Canadian savers are searching for ways to set aside enough cash to fund a comfortable retirement.
One popular strategy involves owning dividend-growth stocks inside RRSP accounts and investing the distributions in new shares. This sets off a powerful compounding process that could turn a modest initial investment into a nice nest egg over time.
CN is the only rail company in North America with tracks connecting three coasts. This is an important advantage that is unlikely to change anytime soon.
Attempts to merge railways tend to run into regulatory roadblocks, and the odds of new lines being built along the same routes are pretty slim.
CN still works hard to run a tight ship, and the company often reports an industry-leading operating ratio. The recent purchase of 60 new locomotives suggests management is serious about ensuring the company operates as efficiently as possible.
CN generates significant free cash flow and does a good job of sharing the profits with investors. The company just raised the dividend for 2018 by 10%.
Long-term shareholders have enjoyed some nice gains. A $10,000 investment in CN two decades ago would be worth more than $180,000 today with the dividends reinvested.
Suncor took advantage of the oil rout to add strategic assets at attractive prices, including the takeover of Canadian Oil Sands, which gave Suncor a majority position in Syncrude.
Organic growth has also continued throughout the downturn, and two major projects recently went online, just as oil prices appear to be in recovery mode.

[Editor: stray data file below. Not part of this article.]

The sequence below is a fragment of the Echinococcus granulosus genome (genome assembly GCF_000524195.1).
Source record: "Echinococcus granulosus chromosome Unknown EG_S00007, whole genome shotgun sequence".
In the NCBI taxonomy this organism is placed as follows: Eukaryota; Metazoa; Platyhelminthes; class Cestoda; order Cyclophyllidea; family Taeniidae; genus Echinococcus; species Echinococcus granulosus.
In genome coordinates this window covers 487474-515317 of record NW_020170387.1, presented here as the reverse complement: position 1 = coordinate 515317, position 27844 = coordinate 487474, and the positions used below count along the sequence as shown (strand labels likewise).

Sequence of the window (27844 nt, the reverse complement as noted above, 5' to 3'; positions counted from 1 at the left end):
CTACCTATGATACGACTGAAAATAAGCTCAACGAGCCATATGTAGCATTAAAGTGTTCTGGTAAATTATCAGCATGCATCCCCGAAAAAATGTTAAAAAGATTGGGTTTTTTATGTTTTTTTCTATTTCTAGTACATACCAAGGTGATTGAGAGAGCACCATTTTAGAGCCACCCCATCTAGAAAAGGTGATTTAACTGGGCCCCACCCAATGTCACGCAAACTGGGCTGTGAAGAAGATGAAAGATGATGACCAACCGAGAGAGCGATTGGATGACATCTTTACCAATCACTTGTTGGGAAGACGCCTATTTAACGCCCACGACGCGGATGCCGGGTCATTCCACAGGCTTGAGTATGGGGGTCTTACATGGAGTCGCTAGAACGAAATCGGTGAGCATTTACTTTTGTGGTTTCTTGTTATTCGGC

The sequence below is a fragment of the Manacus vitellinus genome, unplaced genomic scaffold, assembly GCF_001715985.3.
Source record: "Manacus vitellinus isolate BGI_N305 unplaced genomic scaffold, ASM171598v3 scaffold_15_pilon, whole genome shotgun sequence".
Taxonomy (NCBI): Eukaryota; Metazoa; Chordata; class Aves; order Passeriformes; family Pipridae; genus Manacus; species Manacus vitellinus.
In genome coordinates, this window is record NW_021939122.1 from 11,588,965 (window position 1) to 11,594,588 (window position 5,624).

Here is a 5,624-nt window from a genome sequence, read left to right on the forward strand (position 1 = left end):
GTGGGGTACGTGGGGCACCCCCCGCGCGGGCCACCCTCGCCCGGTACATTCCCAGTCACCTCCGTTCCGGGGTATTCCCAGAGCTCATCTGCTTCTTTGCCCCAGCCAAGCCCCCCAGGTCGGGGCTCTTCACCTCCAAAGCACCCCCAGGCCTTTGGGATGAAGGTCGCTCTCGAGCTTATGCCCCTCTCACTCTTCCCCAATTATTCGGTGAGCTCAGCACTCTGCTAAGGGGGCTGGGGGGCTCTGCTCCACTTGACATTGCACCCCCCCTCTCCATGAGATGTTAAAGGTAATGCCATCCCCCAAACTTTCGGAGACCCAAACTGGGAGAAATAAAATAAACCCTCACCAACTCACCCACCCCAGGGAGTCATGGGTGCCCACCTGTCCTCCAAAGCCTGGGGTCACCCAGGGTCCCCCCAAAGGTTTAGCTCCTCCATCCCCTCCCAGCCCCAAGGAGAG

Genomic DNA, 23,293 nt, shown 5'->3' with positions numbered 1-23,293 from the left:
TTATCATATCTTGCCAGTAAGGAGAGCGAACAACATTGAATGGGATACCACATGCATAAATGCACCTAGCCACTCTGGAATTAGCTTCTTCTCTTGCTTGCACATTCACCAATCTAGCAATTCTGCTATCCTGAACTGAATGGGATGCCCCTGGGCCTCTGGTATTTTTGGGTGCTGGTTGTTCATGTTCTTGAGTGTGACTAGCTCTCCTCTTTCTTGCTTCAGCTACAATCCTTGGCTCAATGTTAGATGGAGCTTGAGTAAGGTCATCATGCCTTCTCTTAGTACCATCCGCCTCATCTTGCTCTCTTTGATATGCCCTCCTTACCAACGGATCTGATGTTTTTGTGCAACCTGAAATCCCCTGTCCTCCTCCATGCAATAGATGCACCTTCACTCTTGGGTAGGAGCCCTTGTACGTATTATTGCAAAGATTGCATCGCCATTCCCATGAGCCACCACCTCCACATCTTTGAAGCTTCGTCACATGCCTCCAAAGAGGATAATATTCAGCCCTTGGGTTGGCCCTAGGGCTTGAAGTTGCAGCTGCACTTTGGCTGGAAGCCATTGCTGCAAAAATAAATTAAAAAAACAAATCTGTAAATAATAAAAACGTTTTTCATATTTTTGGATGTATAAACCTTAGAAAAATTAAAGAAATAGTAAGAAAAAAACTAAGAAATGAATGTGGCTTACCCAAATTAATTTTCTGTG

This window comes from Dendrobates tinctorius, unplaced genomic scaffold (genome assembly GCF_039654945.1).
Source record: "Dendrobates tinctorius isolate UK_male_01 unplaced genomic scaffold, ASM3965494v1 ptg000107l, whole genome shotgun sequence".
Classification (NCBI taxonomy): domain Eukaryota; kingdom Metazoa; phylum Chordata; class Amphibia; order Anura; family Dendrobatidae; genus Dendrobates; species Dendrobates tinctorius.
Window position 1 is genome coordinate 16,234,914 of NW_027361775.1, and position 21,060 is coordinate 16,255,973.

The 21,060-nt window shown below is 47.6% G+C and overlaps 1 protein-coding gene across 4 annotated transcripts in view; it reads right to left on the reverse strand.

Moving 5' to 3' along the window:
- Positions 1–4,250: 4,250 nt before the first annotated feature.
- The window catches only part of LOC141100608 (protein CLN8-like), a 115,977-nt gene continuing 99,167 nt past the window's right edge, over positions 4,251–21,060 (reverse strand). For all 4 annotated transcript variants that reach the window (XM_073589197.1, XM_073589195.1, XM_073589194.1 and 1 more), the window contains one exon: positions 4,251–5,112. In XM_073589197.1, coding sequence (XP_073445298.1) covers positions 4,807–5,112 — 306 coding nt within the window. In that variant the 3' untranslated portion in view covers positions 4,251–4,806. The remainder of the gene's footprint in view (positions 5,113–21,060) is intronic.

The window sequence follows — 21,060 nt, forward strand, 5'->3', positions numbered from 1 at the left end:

The Fort Hills oil sands facility and the Hebron offshore projects should provide a nice boost to Suncor’s revenue and cash flow in the coming years.
The company continues to drive costs down at the oil sands operations, and that trend is expected to continue.
Suncor also owns refineries and more than 1,500 Petro-Canada retail locations. These downstream assets provide a nice hedge against trouble in the oil market and are a big reason the stock held up so well through the crash.
Management just raised the dividend by 12.5%. The new payout provides a yield of 3.3%.
A $10,000 investment in Suncor 20 years ago would be worth about 90,000 today with the dividends reinvested.
Is one more attractive?
Both companies are leaders in their respective industries and should continue to be attractive picks.
If you only buy one, I would probably make CN the first choice today. The rail operator provides great exposure to the U.S. economy and will benefit from improved conditions in the oil sector through its business segments that transport crude oil and drilling materials.
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Fool contributor Andrew Walker has no position in any stock mentioned. David Gardner owns shares of Canadian National Railway. The Motley Fool owns shares of Canadian National Railway. Canadian National Railway is a recommendation of Stock Advisor Canada.